I have been reading comic books for over thirty-two years so it is hard to WOW me anymore with a new title. I feel like I’ve seen and read it all, but I was wrong. My Editor in Chief dropped a copy of Read Only Memories from IDW Publishing in my lap and I was pleasantly surprised by the uniqueness of the entire issue. Written by Sina Grace and illustrated by Stefano Simeone, both of whom I know nothing about, bring a great first issue to the stands.
After doing some research I found out the comic book takes place in the world already created digitally by 2064: Read Only Memories. This comic book tale will bridge the gap between 2064 and the soon to be released Read Only Memories: Neurodiver. The story follows a detective named Lexi Rivers in the year 2067 in Santa Cruz California where everything has become as steampunk as possible and Cyberpunk 2077 is an actuality.
You’re introduced to Lexi while she’s on the job interviewing an upper class individual that is believed to be cheating on her wife. This is where Grace’s writing chops come into play, I read the interaction between Lexi and the mark and it was so natural, so easy to read and gave a lot of insight to the world and the character we get to follow through these pages.
During the interview her cover is almost blown by a sentient robot, which we later discover have recently been given sapience. This robot later finds Lexi at her apartment and begs for Lexi to work for her. The robot is missing her human lover and doesn’t seem to know why he is missing.
Lexi asks the usual questions and feeling a little bad for the robot decided to snoop around a little bit. Lexi doesn’t want to take the case full on, but events later in the issue make sure that she is knee deep in the case now.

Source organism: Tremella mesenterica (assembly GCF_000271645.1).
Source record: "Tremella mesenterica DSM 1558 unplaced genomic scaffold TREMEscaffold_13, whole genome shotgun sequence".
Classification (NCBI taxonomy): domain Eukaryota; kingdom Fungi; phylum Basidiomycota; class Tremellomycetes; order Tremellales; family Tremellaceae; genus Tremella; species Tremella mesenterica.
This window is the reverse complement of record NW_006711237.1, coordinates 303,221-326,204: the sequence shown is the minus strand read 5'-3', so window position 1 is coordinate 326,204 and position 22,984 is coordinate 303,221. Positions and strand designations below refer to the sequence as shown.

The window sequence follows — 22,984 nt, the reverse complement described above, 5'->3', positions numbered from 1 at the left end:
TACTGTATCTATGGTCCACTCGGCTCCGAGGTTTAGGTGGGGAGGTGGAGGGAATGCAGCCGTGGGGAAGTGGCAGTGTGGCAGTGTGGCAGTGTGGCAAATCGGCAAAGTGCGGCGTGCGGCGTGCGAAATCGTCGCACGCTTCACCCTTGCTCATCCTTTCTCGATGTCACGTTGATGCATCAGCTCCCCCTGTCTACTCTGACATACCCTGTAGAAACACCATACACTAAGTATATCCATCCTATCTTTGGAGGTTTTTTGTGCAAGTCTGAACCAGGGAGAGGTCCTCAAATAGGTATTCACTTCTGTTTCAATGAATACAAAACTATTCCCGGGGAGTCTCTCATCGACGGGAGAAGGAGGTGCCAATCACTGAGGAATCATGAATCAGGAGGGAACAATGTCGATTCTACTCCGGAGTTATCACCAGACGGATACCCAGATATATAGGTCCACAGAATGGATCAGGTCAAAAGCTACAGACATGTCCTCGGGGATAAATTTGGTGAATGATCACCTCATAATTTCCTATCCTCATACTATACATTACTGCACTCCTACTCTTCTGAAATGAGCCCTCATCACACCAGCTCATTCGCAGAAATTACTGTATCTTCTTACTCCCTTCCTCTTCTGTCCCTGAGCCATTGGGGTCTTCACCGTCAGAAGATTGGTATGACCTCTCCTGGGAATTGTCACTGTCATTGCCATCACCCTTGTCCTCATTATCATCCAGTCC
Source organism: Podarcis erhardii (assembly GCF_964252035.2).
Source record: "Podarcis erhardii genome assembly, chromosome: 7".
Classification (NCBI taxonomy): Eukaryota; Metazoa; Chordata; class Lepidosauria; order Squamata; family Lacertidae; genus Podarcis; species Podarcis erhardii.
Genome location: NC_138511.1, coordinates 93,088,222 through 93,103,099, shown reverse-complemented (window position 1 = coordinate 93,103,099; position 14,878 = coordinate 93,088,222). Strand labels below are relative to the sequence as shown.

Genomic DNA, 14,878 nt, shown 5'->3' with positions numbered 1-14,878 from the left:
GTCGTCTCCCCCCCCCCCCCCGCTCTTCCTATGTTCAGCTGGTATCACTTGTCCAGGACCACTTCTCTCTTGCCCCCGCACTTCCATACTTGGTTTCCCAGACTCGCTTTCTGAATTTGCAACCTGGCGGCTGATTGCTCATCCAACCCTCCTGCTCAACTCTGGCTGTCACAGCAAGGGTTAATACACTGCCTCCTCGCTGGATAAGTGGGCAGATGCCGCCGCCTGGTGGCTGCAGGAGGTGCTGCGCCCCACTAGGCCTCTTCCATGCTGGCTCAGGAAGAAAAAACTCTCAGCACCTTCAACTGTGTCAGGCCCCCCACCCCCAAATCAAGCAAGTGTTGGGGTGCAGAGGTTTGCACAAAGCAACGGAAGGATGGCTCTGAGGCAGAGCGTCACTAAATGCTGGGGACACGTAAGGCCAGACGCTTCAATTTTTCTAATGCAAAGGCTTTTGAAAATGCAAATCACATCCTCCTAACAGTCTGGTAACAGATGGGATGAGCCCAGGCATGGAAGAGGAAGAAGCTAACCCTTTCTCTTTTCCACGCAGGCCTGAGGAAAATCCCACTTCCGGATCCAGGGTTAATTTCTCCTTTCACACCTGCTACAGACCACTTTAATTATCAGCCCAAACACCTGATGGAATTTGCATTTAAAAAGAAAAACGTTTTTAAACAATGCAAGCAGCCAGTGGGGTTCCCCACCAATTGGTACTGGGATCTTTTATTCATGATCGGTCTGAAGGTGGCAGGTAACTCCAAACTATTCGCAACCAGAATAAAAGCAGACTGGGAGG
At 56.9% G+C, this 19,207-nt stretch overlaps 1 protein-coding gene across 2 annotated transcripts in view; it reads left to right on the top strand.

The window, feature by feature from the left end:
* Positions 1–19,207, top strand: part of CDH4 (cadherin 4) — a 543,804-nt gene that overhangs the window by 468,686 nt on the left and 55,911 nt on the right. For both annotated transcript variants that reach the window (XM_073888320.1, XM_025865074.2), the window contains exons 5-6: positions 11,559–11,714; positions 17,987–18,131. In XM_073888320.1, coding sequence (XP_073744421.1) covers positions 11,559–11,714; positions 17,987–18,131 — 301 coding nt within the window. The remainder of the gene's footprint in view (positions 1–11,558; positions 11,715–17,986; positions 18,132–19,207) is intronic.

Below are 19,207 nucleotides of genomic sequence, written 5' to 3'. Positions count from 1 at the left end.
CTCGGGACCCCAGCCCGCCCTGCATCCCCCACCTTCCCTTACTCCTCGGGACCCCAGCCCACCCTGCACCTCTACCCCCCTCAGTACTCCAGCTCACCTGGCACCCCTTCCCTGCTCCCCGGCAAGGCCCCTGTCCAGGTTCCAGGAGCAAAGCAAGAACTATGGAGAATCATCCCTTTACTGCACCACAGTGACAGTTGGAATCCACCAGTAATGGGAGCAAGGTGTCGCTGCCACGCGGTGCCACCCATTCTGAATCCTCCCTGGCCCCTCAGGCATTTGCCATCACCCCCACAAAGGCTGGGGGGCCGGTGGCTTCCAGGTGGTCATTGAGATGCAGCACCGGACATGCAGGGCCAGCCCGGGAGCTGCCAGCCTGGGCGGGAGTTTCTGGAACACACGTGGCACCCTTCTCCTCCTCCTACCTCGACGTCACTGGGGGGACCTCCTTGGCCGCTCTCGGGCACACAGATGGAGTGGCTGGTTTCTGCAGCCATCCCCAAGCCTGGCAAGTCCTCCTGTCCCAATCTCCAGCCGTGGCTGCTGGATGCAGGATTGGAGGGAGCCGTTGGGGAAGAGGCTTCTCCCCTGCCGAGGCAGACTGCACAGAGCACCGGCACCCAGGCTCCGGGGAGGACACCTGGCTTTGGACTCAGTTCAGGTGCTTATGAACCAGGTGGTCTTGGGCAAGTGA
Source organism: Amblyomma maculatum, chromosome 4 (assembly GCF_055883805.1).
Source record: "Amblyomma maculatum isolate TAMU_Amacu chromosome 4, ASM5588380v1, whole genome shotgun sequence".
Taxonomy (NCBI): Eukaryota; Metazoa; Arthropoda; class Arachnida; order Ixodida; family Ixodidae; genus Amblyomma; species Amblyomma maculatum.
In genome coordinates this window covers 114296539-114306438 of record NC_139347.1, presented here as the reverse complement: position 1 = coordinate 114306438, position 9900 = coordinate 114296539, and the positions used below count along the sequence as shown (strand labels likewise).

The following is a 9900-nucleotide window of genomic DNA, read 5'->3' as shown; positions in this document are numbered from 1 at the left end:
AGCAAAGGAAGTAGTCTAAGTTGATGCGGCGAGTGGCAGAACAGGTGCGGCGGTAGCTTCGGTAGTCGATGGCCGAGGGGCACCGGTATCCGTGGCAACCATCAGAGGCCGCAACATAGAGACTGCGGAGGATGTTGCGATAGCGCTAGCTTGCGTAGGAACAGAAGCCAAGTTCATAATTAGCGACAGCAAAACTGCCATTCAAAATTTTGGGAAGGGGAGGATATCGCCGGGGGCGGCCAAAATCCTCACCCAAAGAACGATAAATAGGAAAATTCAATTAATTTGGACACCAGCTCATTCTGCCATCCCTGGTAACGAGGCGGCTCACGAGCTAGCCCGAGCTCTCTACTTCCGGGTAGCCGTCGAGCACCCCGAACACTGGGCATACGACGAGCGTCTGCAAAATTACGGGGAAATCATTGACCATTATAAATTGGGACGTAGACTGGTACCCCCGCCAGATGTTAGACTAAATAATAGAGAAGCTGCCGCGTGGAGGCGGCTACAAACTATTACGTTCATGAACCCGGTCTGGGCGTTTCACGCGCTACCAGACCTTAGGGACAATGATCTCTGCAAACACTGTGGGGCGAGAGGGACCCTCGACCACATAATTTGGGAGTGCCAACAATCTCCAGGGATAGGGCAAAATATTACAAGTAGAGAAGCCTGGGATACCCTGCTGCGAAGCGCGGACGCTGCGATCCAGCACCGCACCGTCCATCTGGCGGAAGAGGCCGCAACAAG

Grace’s writing in this comic book is superb, there are few authors that I can read without having to re read the panel before continuing on. Garth Ennis and Brian Michael Bendis also hit this list, Grace has joined it. He words flow perfectly on the page and I don’t have to wonder what she meant, she knows how to write how humans speak and it is glorious.
The artwork is also fantastic, I’ve been a big fan of Steampunk ever since I was introduced to it in the late 80’s by Bryan Augustyn and Mike Mignola in Batman: Gotham by Gaslight. While Simeone’s artwork leans more towards a futuristic steampunk look, it still scratches that itch for me.
The contrast of the rich neighborhood versus where Lexi lives, the overall look of society begs to be gazed at in awe. Even the color scheme that is placed throughout the book with the heavy pastels brings this world to life and makes it pop from the page. Even though it is a pretty depressing society, you may want to live there just to check out the architecture.
As an avid comic book collector and reader I can’t say enough how much you should buy this book! For fans of the video game, this will give you some more insight to the world you’re playing. For random comic book collectors this will scratch your unique itch for your reading pleasures. It really is an enjoyable book and I cannot wait to get my hands on #2, I need to see what’s going to happen to Lexi!
This review is based on an early copy of the comic provided by IDW
Read Only Memories
A new comic book is about to hit shelves, does it stand out from the crowd or is it the normal drivel?
- Art style is unique and keeps you glued to the pages
- The story pulls you in, I love a good mystery and this first issue seems to be just the tip of the iceberg of a bigger story
- I didn't know this was a game before reading the book and I'd like to see what transpired prior to these events.